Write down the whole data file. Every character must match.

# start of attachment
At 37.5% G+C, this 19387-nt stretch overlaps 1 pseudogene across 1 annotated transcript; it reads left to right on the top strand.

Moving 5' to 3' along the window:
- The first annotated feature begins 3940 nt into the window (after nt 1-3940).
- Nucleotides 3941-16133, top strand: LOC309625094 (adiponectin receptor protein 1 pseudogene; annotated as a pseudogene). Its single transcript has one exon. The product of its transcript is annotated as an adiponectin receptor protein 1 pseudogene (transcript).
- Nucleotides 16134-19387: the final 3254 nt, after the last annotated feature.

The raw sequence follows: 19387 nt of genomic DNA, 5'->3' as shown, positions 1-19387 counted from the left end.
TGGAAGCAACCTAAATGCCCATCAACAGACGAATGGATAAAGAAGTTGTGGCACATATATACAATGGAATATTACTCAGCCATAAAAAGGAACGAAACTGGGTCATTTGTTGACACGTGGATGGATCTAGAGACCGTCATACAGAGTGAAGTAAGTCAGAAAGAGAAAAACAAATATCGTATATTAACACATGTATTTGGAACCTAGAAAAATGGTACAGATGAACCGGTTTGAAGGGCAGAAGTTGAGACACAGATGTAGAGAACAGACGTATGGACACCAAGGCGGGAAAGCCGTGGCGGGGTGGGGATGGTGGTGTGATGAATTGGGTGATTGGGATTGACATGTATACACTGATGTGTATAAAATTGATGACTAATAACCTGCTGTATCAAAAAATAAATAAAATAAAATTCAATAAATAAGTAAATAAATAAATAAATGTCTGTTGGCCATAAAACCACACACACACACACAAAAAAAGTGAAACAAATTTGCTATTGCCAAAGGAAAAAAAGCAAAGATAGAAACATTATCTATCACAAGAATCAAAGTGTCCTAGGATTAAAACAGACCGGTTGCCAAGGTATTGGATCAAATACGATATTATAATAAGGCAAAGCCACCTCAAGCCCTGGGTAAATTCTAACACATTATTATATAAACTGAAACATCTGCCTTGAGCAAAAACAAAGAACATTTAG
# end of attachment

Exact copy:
At 37.5% G+C, this 19387-nt stretch overlaps 1 pseudogene across 1 annotated transcript; it reads left to right on the top strand.

Moving 5' to 3' along the window:
- The first annotated feature begins 3940 nt into the window (after nt 1-3940).
- Nucleotides 3941-16133, top strand: LOC309625094 (adiponectin receptor protein 1 pseudogene; annotated as a pseudogene). Its single transcript has one exon. The product of its transcript is annotated as an adiponectin receptor protein 1 pseudogene (transcript).
- Nucleotides 16134-19387: the final 3254 nt, after the last annotated feature.

The raw sequence follows: 19387 nt of genomic DNA, 5'->3' as shown, positions 1-19387 counted from the left end.
TGGAAGCAACCTAAATGCCCATCAACAGACGAATGGATAAAGAAGTTGTGGCACATATATACAATGGAATATTACTCAGCCATAAAAAGGAACGAAACTGGGTCATTTGTTGACACGTGGATGGATCTAGAGACCGTCATACAGAGTGAAGTAAGTCAGAAAGAGAAAAACAAATATCGTATATTAACACATGTATTTGGAACCTAGAAAAATGGTACAGATGAACCGGTTTGAAGGGCAGAAGTTGAGACACAGATGTAGAGAACAGACGTATGGACACCAAGGCGGGAAAGCCGTGGCGGGGTGGGGATGGTGGTGTGATGAATTGGGTGATTGGGATTGACATGTATACACTGATGTGTATAAAATTGATGACTAATAACCTGCTGTATCAAAAAATAAATAAAATAAAATTCAATAAATAAGTAAATAAATAAATAAATGTCTGTTGGCCATAAAACCACACACACACACACAAAAAAAGTGAAACAAATTTGCTATTGCCAAAGGAAAAAAAGCAAAGATAGAAACATTATCTATCACAAGAATCAAAGTGTCCTAGGATTAAAACAGACCGGTTGCCAAGGTATTGGATCAAATACGATATTATAATAAGGCAAAGCCACCTCAAGCCCTGGGTAAATTCTAACACATTATTATATAAACTGAAACATCTGCCTTGAGCAAAAACAAAGAACATTTAG